What Would God’s March Madness Look Like?
Religion & Liberty Online

What Would God’s March Madness Look Like?

March-Madness“What would God’s March Madness look like?” asks David Mitchell in this week’s Acton Commentary. “Could competition focus churches and church members the same way a college tournament focuses people on basketball?”

What counts as service to others?

If you prayed about it and decided that it was service that’s good enough. The intent is that service to friends and family might not count because that is something you are supposedly already doing. You’re already coaching your kids and mowing your mom’s lawn. But could you check in on shut-ins a bit more this month?

Can we make team T-shirts?


How would you match up the churches?

Great question. Possibilities include random, geographic proximity, or size. Geography might be the most fun and that would make the final four especially fun with East, South, North, and Panhandle.

In the future will there be a way to compare how many hours our church has done in various years?

I hope so.

If we win can we toilet paper the other churches?


What are the prizes?

The happiness that you get from being closer to God isn’t enough? OK. How about bragging rights and the chance for other churches to see your work?

If we lose does that mean that we should quit doing service to others?

Hmmm. I think you know the answer to this one. You should continue to do service but it will only count for the big things in life not the UCC service tournament.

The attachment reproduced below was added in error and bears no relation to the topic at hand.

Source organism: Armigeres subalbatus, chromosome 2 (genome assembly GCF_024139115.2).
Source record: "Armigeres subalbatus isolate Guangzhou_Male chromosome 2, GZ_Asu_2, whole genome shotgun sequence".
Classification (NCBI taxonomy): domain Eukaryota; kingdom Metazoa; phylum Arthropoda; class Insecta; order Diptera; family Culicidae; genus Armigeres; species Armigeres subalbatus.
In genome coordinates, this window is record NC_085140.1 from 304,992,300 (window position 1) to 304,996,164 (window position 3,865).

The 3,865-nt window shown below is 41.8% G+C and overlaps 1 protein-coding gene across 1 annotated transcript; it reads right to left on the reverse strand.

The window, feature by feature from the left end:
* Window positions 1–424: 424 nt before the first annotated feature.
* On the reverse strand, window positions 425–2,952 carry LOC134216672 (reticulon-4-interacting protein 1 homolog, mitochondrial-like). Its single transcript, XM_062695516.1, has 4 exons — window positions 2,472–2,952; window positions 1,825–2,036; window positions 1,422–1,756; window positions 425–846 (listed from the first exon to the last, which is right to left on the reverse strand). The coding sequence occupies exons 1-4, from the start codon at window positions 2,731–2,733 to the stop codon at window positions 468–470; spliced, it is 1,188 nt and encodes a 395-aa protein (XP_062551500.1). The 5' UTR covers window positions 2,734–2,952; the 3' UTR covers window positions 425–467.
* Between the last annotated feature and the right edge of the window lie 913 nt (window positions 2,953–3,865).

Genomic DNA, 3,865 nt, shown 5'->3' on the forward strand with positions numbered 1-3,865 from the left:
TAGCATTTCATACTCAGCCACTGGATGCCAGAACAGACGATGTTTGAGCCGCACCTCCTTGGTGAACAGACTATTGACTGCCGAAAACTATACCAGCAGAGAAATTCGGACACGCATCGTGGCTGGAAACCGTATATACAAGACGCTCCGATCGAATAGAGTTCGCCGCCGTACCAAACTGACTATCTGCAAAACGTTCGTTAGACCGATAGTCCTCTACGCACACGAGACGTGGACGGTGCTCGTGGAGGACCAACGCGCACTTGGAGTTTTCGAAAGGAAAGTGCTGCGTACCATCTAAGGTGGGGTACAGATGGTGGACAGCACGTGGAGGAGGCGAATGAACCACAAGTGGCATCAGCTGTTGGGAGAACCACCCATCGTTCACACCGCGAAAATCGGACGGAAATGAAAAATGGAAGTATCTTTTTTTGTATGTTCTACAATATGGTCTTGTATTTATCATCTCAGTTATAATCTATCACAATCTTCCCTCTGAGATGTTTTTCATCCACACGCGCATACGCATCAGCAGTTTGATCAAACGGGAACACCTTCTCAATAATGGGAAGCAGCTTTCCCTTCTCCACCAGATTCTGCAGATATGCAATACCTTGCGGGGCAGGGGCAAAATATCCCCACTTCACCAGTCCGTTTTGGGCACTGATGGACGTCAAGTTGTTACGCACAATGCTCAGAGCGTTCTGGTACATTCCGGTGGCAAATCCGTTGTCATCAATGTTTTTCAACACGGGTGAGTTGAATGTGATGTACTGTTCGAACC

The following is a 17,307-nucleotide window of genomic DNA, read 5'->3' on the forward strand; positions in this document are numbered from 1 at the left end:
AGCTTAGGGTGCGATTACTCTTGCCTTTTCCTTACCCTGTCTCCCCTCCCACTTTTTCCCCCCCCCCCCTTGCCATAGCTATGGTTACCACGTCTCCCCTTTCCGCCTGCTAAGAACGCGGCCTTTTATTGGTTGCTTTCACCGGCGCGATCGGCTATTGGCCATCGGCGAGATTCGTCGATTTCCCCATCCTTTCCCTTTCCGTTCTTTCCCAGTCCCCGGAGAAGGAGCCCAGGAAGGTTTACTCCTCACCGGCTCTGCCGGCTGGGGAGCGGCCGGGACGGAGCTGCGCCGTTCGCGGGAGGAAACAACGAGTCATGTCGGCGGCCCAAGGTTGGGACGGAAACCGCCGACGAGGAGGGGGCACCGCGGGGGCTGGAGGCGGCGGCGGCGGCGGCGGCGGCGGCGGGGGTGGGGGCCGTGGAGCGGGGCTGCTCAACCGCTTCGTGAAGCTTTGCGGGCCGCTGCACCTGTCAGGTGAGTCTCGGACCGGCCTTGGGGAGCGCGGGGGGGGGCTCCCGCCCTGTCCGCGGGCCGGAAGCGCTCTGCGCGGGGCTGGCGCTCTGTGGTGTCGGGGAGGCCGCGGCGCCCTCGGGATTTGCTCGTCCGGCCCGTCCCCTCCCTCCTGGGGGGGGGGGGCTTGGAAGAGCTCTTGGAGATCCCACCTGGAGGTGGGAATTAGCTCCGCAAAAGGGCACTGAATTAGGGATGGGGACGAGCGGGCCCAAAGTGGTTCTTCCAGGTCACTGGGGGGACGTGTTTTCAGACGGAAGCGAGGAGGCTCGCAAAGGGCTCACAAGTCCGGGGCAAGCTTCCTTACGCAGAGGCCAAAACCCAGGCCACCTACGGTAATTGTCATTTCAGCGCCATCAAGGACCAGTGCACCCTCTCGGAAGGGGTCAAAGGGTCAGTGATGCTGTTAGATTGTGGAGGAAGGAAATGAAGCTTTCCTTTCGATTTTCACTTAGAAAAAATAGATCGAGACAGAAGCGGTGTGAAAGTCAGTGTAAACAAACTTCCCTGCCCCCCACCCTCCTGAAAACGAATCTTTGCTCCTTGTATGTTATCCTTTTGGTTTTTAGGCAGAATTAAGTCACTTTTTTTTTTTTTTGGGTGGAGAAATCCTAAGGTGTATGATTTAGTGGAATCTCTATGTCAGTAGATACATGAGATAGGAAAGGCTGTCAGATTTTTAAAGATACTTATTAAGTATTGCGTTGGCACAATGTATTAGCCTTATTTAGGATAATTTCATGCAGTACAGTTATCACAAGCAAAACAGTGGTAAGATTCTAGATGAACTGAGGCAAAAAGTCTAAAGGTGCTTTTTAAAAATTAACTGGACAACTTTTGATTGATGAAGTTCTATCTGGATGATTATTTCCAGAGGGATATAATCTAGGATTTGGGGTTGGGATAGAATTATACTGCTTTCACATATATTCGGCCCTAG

What do we need to do next?

1) Set up some message boards to get people to decide the rules and make suggestions. There might be much better ways to run this. 2) Find someone to run a website for us so that people can log in and record their service. 3) Get churches to participate. March Madness uses 65 teams. We would probably need at least 16 to have a good tournament. 4) Start doing service and keep track of it.

The full text of his essay can be found here. Subscribe to the free, weekly Acton News & Commentary and other publications here.

Joe Carter

Joe Carter is a Senior Editor at the Acton Institute. Joe also serves as an editor at the The Gospel Coalition, a communications specialist for the Ethics and Religious Liberty Commission of the Southern Baptist Convention, and as an adjunct professor of journalism at Patrick Henry College. He is the editor of the NIV Lifehacks Bible and co-author of How to Argue like Jesus: Learning Persuasion from History's Greatest Communicator (Crossway).